Dolls and Toys

    My body of sculptures explore nostalgia and idiosyncrasy related to childhood. Using sheet steel, soft woods, acrylic paint, and hours of labor I build objects resembling dolls and toys. Their intense textures, bold colors, and implied narratives attest to the intimacy required to make each one. The implied history of these surfaces are meant to encourage reflection, evoke nostalgia, and raise questions concerning childhood and identity. 

    I did not construct much of anything as a child. Though my parents encouraged me to sing, act, and play sports, my constructive experience rarely went beyond that of setting up Barbie’s classroom or stacking cardboard bricks into a fort. This background hardly prepared me for visual art making, and I consequently spent most of my fine arts education feeling privileged and “girly.” Swinging a hammer would provide an outlet for these frustrations and yield my familiarity with sheet steel. Though each object required working in intense heat and testing my physical strength, the finished pieces bring reassurance and comfort like my stuffed animals once did. The idiosyncratic features: oversized buttons, needles, hollow eyes, and large balloons, symbolize and celebrate my nostalgic feelings without limiting their potential meaning. Where each piece begs questions, the viewer is encouraged to imagine their own answers, explore their own nostalgia, and claim a new interpretation of the sculpture. 

    “Cat with Blue Eyes,” for example, embodies the playful nostalgia I am interested in. The bright yellow head, button, needle, and screws encourage the viewer to interact with this piece on all sides and provide heavy contrast to the dark metal underneath. I create this patina by quickly applying numerous layers and colors of acrylic paint, burning and sanding these layers, brushing on gun blue and paint thinner, and sealing the surface with wax. This process allows the texture of the worked metal to emerge and emphasizes the depth of the surface. A deep red, applied to pine then sanded, adds textural variety and moves the eye back and forth to the worn, red areas on the cat’s head. Though the face of this head seems the obvious focal point, the violent stitching accompanied by the needle add sinister, yet compelling elements to this narrative. Contrarily, the oversized button with full curves and abstracted proportions of the cat’s face encourage touch and playful curiosity.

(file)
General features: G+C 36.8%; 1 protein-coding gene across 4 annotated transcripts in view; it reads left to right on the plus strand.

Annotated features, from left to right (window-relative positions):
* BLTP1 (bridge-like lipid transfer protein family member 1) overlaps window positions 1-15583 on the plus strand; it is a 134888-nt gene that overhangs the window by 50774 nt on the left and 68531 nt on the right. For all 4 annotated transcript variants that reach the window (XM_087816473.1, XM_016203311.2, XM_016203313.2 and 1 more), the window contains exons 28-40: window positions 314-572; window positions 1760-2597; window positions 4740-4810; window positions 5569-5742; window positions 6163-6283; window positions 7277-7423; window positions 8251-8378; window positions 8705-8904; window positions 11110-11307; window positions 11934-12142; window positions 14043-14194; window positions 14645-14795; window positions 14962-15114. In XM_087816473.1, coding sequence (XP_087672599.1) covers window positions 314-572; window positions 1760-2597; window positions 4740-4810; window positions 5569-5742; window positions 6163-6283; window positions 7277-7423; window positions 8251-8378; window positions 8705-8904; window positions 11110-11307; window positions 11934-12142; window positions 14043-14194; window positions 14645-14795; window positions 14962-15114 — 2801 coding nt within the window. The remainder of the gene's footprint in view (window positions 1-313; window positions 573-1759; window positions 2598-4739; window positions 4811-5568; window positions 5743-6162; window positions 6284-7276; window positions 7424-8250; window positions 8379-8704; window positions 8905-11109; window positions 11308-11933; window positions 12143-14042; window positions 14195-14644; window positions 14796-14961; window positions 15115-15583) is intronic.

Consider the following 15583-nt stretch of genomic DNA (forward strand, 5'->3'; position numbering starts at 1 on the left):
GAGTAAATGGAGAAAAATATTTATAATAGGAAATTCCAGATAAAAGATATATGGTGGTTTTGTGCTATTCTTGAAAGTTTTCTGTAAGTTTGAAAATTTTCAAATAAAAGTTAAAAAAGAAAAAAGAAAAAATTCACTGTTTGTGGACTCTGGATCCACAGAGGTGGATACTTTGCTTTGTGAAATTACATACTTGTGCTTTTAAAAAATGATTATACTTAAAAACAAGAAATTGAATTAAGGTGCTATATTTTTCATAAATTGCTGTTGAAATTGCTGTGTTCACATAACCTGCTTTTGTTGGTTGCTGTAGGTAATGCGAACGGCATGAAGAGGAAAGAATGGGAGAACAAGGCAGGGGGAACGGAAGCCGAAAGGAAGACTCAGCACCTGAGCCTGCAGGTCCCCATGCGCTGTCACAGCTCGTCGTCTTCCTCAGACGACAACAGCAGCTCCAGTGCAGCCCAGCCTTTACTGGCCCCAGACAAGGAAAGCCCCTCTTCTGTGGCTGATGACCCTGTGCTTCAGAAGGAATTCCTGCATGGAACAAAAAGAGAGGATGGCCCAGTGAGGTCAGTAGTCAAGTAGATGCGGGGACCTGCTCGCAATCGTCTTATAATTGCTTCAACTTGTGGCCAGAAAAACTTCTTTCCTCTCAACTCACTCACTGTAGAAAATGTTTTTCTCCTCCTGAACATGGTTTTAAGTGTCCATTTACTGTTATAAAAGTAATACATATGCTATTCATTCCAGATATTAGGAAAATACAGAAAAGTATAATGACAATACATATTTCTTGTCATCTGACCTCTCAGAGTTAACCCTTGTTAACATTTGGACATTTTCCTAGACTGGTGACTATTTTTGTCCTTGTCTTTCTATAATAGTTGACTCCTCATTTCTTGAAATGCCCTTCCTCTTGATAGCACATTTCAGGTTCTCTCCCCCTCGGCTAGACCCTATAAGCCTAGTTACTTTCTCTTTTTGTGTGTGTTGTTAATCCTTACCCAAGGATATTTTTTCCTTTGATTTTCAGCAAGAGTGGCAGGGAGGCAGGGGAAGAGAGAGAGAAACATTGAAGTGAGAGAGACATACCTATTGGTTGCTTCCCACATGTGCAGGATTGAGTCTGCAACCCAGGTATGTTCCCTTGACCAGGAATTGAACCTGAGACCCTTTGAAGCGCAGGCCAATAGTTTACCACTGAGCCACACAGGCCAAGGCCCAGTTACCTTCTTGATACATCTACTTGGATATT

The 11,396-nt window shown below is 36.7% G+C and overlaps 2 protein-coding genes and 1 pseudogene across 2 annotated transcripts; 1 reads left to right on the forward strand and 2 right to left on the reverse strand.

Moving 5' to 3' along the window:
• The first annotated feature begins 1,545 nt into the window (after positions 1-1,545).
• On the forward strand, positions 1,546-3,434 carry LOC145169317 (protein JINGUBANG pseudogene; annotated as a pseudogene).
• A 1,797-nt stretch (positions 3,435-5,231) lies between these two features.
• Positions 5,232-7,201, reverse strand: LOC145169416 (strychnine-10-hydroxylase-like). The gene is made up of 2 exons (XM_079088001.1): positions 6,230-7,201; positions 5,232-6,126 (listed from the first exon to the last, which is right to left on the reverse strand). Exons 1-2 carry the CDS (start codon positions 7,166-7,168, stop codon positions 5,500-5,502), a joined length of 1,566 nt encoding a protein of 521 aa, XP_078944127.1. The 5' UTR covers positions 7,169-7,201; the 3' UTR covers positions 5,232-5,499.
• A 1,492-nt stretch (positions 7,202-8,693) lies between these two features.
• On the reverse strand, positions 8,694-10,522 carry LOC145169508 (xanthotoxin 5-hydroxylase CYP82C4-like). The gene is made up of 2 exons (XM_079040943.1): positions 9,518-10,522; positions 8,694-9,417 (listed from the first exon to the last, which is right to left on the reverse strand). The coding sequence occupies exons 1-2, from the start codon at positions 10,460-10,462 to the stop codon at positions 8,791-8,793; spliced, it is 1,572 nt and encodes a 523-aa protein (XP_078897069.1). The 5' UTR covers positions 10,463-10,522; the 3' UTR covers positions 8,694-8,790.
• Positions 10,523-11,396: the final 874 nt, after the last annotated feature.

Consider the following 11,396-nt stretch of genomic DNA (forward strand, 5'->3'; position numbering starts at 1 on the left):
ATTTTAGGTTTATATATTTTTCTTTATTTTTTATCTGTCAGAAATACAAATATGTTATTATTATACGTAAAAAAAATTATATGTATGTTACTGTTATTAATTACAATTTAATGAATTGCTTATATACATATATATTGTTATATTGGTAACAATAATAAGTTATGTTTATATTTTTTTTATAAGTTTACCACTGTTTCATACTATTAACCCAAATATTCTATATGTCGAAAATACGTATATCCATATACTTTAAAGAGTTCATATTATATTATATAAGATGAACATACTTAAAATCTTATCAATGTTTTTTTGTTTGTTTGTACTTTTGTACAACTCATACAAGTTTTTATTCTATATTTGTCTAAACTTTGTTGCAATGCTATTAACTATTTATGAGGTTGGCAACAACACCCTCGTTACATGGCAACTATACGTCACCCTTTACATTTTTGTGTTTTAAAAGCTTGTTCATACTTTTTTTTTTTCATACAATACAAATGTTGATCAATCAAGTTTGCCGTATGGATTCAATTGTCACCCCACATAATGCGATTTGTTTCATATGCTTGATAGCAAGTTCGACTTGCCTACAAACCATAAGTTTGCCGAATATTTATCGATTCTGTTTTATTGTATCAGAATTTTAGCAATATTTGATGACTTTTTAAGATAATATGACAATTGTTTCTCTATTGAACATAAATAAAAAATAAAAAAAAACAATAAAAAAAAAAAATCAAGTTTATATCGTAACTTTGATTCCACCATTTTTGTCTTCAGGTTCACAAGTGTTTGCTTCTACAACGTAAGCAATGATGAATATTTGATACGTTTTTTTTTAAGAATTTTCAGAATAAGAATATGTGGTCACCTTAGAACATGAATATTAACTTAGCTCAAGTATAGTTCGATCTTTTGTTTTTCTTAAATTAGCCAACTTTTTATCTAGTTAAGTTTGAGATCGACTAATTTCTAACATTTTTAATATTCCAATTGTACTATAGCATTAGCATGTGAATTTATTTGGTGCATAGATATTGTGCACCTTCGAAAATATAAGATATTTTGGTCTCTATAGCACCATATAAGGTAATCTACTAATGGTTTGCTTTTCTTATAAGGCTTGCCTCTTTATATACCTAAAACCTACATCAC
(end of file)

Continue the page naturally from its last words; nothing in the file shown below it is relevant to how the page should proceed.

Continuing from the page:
Though most of my work concerning nostalgia is sculptural, the eccentric visual language extends to my work in other media. Saturated neon colors, playful patterns, sinister figures, and intimate textures are present in my drawings, prints, and ceramics as well; the family of ceramic cats and cat-themed serigraphs serve as examples of my continued conceptual direction.

Speech Bubbles

These speech bubbles address the importance of verbal discussion, particularly on controversial topics. Phrases borrow from music, overheard conversation, and visual artists to illustrate the prevalence of issues related to gender, sexuality, and race. Though the phrases themselves prod, the inflated form, varied fonts, and handled texture of the felt invite more intimate interaction. On closer inspection, the felt is visibly pearling; the heaviness of the form stretches the felt around the connecting arcs, welded seams are not ground away, kinks in the steel rod are not corrected. Conversations relevant to the controversial topics addressed by these phrases can be similarly as honest and open as the materials and processes used to make them. Two seemingly opposite materials can playfully interact; diverse viewers can productively understand one another, despite their differences.


The Egg

I want a family but I don’t want this

a close relationship between parent and child

when moments become unhinged, the child detaches

I want a family but I’m afraid of unhinged moments

breaking a cycle of emotional abuse

impulse control

food covering a malnourished figure

engorged hands, feet, and head

comfort and fear




this is not my mom

this is not me

this is not a man

the pose is related to the action

the action is related to the egg